Climate Change is a hot topic nowadays.
This past weekend in Washington, D.C., during record-breaking temperature, tens of thousands marched at the People’s Climate March. On April 22, Earth Day, the March for Science also took place in Washington, D.C. to defend the role science plays in health, the economy and governments. Both had parallel marches in cities around the world.
People are standing up to fight for what many say is the biggest issue of our lifetime.
When I was director of a local non-profit, I contributed to a monthly newsletter and the one topic that generated the most response from readers was climate change. It was controversial then and even more so now.
Climate change is a global issue.
On 12 December 2015, the United States entered the Paris Agreement (the UN’s COP 21 Climate Conference). This agreement was adopted by consensus and was opened for signature on 22 April 2016 (Earth Day) at a ceremony in New York.
Signed by representatives in 195 countries in accordance with the United Nations Framework Convention on Climate Change (UNFCCC), the agreement helps reduce greenhouse gas emissions and provides strategies for mitigation, adaptation and financing new solutions starting in the year 2020.
Barely one year later this groundbreaking international agreement is in jeopardy.
So why are we marching when Climate Change could be an issue we all get behind irrespective of politics, nationality, or income.
It’s partly because our newly elected politicians and their appointments are serious climate deniers. They use many arguments (too many for a short blog) that refute climate change. Most often they say that the science isn’t accurate or that our responding to climate change is incompatible with today’s economic system.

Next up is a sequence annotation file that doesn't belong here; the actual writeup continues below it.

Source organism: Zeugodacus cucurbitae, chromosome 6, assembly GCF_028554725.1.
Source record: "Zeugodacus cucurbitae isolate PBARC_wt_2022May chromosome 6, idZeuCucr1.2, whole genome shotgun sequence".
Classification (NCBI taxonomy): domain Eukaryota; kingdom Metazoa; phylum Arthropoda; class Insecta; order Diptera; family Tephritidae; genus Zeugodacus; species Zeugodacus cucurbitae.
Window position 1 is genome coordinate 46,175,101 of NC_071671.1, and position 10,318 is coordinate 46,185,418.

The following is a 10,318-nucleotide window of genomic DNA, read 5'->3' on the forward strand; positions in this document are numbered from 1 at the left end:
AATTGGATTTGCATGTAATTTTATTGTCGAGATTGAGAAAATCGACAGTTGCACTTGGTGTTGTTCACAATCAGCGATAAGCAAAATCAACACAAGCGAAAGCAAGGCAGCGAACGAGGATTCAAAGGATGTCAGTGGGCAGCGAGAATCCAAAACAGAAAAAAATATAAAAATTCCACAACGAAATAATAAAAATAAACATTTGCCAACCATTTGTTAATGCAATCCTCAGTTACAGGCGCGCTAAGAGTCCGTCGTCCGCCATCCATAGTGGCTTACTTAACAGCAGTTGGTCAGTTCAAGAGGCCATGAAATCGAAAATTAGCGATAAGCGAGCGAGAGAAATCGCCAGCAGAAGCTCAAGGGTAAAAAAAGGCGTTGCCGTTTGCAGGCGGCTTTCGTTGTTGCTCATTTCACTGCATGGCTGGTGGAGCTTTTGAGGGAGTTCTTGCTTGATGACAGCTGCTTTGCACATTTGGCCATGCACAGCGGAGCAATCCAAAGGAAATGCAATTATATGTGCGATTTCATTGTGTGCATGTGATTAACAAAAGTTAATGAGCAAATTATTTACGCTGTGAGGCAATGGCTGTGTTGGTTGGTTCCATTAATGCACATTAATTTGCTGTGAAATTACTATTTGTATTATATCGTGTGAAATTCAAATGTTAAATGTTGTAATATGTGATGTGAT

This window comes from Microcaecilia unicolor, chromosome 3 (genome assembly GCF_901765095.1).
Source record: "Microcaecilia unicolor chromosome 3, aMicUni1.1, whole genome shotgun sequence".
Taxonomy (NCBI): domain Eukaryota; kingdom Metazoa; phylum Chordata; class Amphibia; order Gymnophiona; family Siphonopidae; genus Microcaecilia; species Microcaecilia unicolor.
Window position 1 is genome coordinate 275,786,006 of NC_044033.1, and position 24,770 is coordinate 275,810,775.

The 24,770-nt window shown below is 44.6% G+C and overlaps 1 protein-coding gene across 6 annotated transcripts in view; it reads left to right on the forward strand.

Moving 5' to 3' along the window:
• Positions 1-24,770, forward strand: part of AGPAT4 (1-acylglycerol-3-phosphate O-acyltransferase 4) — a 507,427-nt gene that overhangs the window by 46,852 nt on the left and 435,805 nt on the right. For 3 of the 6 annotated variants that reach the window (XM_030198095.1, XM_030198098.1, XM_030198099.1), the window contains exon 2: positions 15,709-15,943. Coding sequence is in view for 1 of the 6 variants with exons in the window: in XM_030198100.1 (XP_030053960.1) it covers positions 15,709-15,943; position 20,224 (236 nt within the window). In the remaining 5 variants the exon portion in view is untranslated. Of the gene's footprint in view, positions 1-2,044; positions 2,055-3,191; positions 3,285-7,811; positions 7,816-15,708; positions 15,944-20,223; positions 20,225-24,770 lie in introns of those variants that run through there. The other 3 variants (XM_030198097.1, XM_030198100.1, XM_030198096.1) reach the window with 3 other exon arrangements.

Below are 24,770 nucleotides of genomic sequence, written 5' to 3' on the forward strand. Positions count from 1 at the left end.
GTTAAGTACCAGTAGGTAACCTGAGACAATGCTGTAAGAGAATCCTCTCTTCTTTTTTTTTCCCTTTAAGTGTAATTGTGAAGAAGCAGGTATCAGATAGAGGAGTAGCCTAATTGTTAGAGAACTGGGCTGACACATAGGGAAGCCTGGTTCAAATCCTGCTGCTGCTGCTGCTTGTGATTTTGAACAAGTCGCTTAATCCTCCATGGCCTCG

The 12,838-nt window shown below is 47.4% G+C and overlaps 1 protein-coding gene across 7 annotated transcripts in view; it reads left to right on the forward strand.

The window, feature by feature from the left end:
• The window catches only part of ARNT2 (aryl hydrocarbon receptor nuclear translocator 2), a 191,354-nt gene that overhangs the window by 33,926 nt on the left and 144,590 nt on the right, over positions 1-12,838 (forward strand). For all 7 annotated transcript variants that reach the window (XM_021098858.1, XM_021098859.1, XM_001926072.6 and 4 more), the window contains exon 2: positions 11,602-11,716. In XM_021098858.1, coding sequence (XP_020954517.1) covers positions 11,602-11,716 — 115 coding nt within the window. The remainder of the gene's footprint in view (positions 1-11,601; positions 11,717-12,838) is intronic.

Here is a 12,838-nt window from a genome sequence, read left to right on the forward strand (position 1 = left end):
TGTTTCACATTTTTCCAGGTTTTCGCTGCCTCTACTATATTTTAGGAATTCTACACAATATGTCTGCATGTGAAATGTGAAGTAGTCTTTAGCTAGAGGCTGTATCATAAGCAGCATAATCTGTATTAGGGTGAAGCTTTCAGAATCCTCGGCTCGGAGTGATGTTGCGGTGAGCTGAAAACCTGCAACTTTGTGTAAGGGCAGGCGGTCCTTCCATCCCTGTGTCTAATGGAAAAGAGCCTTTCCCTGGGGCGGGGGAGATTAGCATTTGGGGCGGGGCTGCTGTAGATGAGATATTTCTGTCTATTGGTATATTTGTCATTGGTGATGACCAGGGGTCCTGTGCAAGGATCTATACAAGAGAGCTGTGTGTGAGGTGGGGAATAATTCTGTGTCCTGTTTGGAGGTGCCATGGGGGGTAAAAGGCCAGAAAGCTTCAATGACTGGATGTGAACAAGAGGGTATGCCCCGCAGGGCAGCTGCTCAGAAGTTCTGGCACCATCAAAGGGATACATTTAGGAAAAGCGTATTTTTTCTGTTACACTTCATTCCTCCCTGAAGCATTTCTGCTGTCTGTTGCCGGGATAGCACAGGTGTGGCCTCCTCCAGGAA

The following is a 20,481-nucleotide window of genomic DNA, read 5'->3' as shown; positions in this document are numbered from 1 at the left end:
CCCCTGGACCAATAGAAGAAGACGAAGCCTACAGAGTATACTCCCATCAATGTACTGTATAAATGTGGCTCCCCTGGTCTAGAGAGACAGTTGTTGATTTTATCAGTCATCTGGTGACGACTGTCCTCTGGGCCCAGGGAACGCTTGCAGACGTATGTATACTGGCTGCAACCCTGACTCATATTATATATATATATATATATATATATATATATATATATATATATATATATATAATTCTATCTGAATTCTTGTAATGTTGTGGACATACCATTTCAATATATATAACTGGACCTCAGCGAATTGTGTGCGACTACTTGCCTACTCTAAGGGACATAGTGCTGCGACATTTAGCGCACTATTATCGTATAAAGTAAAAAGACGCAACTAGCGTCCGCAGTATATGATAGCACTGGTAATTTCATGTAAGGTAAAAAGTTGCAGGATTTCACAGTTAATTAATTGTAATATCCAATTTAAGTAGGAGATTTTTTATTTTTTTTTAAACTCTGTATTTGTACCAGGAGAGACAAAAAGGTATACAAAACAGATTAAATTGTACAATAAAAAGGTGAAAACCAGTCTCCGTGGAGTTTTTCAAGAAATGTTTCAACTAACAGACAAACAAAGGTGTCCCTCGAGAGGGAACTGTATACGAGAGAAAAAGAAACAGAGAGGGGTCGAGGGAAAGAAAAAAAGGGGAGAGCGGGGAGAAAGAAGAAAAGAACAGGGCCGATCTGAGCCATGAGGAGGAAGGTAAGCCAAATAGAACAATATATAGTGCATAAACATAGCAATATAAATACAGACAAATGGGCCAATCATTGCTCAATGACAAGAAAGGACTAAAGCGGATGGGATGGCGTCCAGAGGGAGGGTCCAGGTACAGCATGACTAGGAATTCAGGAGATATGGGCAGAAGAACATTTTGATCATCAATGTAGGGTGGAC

But this is flat out wrong. Scientists almost unanimously (97%) agree that humans are causing global warming and (one example only) the fastest growing economic sectors for job creation are solar and wind.
So what’s to be done to address this complex issue that has at stake the state of our economy, energy supply, land use, agriculture, water management and of course, the future of climate itself both domestically and abroad.
With appropriate actions by governments, communities, individuals, and businesses, we can reduce greenhouse gas and their associated risks.
First, for those who know it is real, we need to continue to exercise our voice. We need to stay engaged. Participate.
Second, we need leadership. Encourage our local elected officials to support smart energy policies, investment in alternative energy and strong environmental legislation.
Third, we all need to make changes. A few simple suggestions (there are many solutions) to reduce our individual carbon footprint include:
· Buy clean energy for your home or business
· Reduce, reuse and recycle almost everything
· Use water efficiently
· Green your business
I believe climate change is real and how we address it today will shape our future. Ignoring this issue is irresponsible for our future generations. We need a strategy (collectively) and then make changes in our daily lives, businesses and communities. Innovation, leadership, creativity are necessary.
Let’s not let this opportunity slip away. Let’s keep marching until our voices become action.